Contributed by Jonathan Stevenson / Brooklyn-based Matthew Miller, recognized as an extraordinary figurative painter for some time, recently held an open studio in anticipation of a three-person show in Copenhagen. Included among three paintings slated for display is an unusually complex one for him, magnificent in both its solemn, old-world dignity and its cagey, contemporary fusion of the existential and the “meta.” The untitled piece depicts one of his patented intense bald men holding a painting of himself. It’s particularly interesting that the painting-within-a-painting is almost a first pass – not quite provisional or casualist, but much cruder in terms of color resolution and brushstroke than the rest of the work, which is honed to maximal refinement. Leaving it that way must have been difficult for Miller – his signature has been unflagging meticulousness – suggesting that he felt an aesthetic compulsion to allow evidence of painterly shortcoming, albeit planted, into his work. In the context of his tightly deliberative and methodical process, this scans as a significant shift – maybe even as playful.
“I initially thought it was too goofy and obvious,” he told me, “but it taught me some lessons as I painted it. In a way, that piece could be a turnkey for the rest of my work, portraiture being the subject of my paintings.” While precise composition and pristine execution are the qualities of a Miller piece that catch your eye, it’s the enigmatic expressions and depthless color that hold your gaze and keep your mental wheels turning. The exact content of the emotion on the two faces in the man-holding-painting piece is unclear, but both are plainly concerned in some shared way, the primary one marginally more so than the figure in the painted frame. Maybe that is because the former is notionally the painter and bears responsibility for the latter, who is merely the painted. By that logic, of course, Miller himself would be more concerned than either of them. That peremptory stance, a kind of constructive arrogance, is what keeps the portraitist painting.
If the subject of all of Miller’s work is portraiture itself, he does not approach that work in a preciously insular way that only other artists might understand. He seems preoccupied with the nature and function of perceiving and recording – a basic part of everyday cognitive life as well the painter’s endeavor. Some might detect a certain ghostly coldness emanating from his work, but the quality is really more along the lines of austere concentration. That is what a portraitist has to summon in order to distill an individual’s background and character into a nuanced representation. Subtly connected to this task is Miller’s drive to make the stark black that customarily surrounds his figures as opaque as possible. For a 2012 show of his at Pocket Utopia, I wrote a catalogue essay observing that the black “references something hidden from view but somehow known.” He mused then that one day he would “find the perfect black.” It might be a visual indicator of the figure’s secrets, to which the painter is presumptively privy. If so, the black would also register (by concealment) what the painter were consciously excluding, and more broadly his discretionary ability to edit reality.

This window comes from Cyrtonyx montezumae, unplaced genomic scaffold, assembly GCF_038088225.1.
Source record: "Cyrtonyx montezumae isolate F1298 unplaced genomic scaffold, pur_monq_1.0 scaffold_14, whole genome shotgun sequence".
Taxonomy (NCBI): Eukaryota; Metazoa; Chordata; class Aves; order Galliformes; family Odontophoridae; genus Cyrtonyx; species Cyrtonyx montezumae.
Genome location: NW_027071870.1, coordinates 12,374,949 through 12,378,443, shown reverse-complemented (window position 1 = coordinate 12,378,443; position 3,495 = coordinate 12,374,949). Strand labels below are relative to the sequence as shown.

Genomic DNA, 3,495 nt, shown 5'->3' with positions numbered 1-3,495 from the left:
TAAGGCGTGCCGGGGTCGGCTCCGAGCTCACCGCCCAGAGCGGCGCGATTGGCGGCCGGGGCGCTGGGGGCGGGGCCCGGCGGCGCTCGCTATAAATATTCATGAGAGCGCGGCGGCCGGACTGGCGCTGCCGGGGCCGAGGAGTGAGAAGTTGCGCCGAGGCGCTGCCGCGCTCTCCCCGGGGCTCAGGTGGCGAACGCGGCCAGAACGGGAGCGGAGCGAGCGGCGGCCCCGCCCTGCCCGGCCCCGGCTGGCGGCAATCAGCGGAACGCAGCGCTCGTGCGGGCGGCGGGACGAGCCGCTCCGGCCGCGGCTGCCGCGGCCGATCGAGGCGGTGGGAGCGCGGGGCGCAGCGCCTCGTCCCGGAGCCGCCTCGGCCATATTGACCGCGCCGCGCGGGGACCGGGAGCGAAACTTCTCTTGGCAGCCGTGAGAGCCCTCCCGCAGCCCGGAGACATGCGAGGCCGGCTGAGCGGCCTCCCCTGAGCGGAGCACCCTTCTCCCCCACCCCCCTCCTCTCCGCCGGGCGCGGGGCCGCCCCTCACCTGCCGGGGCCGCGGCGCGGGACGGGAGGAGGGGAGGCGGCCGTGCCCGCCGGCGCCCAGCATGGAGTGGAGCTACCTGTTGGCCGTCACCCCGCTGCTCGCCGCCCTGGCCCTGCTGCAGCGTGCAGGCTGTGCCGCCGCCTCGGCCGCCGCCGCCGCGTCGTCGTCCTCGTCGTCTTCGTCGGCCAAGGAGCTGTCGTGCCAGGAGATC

That’s an expansive power, and Miller used to get a little prickly when critics and artists restrictively labeled his paintings self-portraits: while most of his figures do look like him, that’s of interest only if you’re familiar with his appearance, which is not essential to the viewing experience. He’s more easygoing about this matter now. Perhaps he is gently conceding, in the spirit of deconstructionism, that the creator and his feelings can never be completely factored out of the meaning of any work of art, having earlier acknowledged some cultural influences of his Mennonite upbringing in Lancaster County, Pennsylvania. If Abstract Expressionism puts a premium on the artist’s emotions and idiosyncrasies and Minimalism on their absence, portraiture, Miller might agree, rests between the two in a disciplined balance.
Unsurprisingly, he wasn’t entirely satisfied with the black in the man-holding-painting piece. But over time he seems to have become incrementally more focused on what the black encompasses. Several of his new paintings are of different people, and could not remotely be dubbed self-portraits. The other larger piece that will be shown in Copenhagen, inspired by John Kane’s stunning 1929 self-portrait, sticks with the Miller-esque head but does considerably more with it. That painting, the man-holding-painting piece, and others constitute quietly dynamic new work in which human variety, subjectivity, and fallibility step gingerly forward.
“Kurt Kauper, Matthew Miller, and Jean-Pierre Roy,” Gallery Poulsen, Copenhagen, Denmark. Opens September 21, 2019.
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